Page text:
City of Lodi staff is working on a plan to provide two new walking trails with Mokelumne River viewing areas for visitors strolling through the Lodi Lake Nature Area.
The new footpaths will also be elevated a couple of feet to provide a barrier if the 15-foot riverbank between the river and the lake completely erodes and water starts flooding into the nature area.
Currently, the nature area trail ends at Pigs Lake and then visitors can loop back to the entrance. There is one overlook, but it has severely eroded throughout the years.
The project would add 720 feet of “official” trails to the nature area and improve about 200 feet of already existing trail. The viewing areas would include two platforms on the north and south side of Pigs Lake.
For the first time, the project will allow visitors in wheelchairs to enjoy views of the river in the nature area, city spokesman Jeff Hood said.
The city is looking for feedback and has set up a website, www.lodilakenaturearea.com, for residents to leave comments before Sept. 30.
“We are looking for groups or people out there that use the nature area to voice support for more trails,” Hood said.
All of the endorsements from residents and local groups will be used when Lodi submits an application to a statewide grant program to try and get money for the project.
“It's another thing we can do to show the resources agency the value of the project,” Hood said.
For years, the city has looked for funding and searched for solutions to the eroding riverbank. If nothing is done and the riverbank collapses, most of the accessible areas in the 58-acre nature area will be covered in 3 to 5 feet of water when the river is high, Hood said.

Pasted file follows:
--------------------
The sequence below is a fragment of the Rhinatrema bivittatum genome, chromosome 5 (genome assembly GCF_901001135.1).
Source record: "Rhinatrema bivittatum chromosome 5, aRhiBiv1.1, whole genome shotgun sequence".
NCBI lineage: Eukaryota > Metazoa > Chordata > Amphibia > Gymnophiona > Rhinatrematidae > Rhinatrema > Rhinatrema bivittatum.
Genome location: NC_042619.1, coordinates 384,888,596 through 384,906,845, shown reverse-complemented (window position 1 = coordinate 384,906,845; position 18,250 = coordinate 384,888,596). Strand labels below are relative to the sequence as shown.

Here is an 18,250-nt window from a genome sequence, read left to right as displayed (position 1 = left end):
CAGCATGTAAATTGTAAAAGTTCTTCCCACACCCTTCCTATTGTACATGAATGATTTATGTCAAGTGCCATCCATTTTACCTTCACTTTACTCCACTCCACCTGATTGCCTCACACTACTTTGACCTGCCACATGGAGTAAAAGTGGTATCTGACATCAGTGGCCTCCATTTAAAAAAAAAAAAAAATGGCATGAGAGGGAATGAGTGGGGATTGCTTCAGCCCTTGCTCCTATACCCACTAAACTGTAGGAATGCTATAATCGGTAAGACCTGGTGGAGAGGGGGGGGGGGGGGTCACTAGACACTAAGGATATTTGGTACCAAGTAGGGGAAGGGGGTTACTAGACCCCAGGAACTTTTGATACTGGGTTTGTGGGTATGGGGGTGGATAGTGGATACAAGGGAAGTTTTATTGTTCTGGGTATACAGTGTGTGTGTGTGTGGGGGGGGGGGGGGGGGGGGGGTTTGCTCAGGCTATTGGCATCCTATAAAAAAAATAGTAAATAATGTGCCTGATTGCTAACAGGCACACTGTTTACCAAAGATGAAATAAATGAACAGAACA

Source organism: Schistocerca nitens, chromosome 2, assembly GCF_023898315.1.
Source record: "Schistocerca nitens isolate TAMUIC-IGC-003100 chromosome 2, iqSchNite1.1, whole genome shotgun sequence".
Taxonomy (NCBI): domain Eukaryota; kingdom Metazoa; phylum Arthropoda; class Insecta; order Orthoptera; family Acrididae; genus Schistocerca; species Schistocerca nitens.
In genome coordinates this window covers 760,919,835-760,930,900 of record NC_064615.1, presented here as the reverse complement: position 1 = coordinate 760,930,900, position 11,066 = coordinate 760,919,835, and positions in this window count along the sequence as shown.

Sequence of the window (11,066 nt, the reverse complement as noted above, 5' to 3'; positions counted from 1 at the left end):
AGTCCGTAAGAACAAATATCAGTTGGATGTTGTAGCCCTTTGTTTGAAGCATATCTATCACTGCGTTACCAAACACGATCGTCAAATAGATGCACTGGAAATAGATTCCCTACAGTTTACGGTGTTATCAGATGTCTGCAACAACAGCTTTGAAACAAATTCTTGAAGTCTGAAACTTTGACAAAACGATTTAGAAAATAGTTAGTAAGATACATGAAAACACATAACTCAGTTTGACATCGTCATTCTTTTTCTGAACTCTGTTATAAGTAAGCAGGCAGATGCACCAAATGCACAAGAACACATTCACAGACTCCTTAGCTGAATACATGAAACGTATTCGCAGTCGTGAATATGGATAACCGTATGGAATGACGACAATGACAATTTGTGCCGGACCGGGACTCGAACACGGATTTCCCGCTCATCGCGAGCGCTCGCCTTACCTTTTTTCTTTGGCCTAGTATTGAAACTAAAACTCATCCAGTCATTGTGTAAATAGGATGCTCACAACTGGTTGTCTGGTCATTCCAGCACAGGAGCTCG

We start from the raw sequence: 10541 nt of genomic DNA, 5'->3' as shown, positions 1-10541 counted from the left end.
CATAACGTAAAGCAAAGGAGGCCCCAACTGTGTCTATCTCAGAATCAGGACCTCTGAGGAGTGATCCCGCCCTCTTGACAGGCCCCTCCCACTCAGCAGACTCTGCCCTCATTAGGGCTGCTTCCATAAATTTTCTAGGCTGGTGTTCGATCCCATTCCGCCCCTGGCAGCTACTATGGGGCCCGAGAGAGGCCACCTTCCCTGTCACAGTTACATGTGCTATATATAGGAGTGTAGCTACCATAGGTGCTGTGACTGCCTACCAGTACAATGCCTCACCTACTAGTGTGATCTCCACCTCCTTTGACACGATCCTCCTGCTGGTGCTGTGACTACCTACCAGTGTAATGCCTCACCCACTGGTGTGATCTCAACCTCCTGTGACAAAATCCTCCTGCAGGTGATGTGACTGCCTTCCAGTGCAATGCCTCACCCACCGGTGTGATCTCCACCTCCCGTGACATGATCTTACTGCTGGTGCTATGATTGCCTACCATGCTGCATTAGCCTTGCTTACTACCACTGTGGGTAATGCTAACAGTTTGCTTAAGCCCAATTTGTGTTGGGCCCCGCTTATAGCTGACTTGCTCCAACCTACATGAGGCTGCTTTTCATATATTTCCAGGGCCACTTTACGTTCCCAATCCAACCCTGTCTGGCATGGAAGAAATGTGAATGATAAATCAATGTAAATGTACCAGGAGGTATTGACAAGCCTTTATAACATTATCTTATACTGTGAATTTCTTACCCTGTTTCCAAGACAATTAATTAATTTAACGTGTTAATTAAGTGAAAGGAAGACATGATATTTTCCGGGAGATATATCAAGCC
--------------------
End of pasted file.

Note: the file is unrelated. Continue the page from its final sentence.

The city has applied for money to fix Pigs Lake before through the California Natural Resources Agency in 2009. Proposition 84 bond financing is geared toward flood control, water supply preservation and habitat conservation.
The agency rejected the city’s application late last year because state experts felt the city’s plan to reinforce the riverbank with more secure riprap, which is rock, sand and natural vegetation, was not suitable.
Agency employees said it would be a more environmentally friendly solution to let the riverbank fail and build up a berm at the southern and western edges of Pigs Lake.
The city plans to raise the trails by several feet to be even with the height of the riverbank, Hood said. By creating elevated trails, the city hopes it will also act as a berm to hold in the water if the river bank fails or when there is a wet winter.
In July, East Bay Municipal Utility District released more water than usual because of snow melt and rains late in the season. This caused Pigs Lake to spill over into the nature area, eroding some trails and forcing the park to be closed for about a week.
“If we have an elevated trail behind Pigs Lake, it could serve as a backstop to flooding in the nature area if there is a catastrophic weather event and the narrow riverbank at Pigs Lake disintegrates before we find the money to get it fixed,” Hood wrote on the project’s website.
Also, the city plans to include a check valve, so the city could drain water to certain areas of the nature area.
“If it is going to overflow, we can control that instead of just having it drain out to the low points and eroding our trails,” Hood said.
Having additional trails will allow more people to view the river, said Kathy Grant, Lodi Lake docent coordinator. She said school groups will be able to walk back on tours and see the river, and docents will be able to point out the signs or river otters in the area that scoot from the river into the lake.
“There’s a lot of people back there, so it will give everyone more space and give them another destination and a place to stop,” Grant said.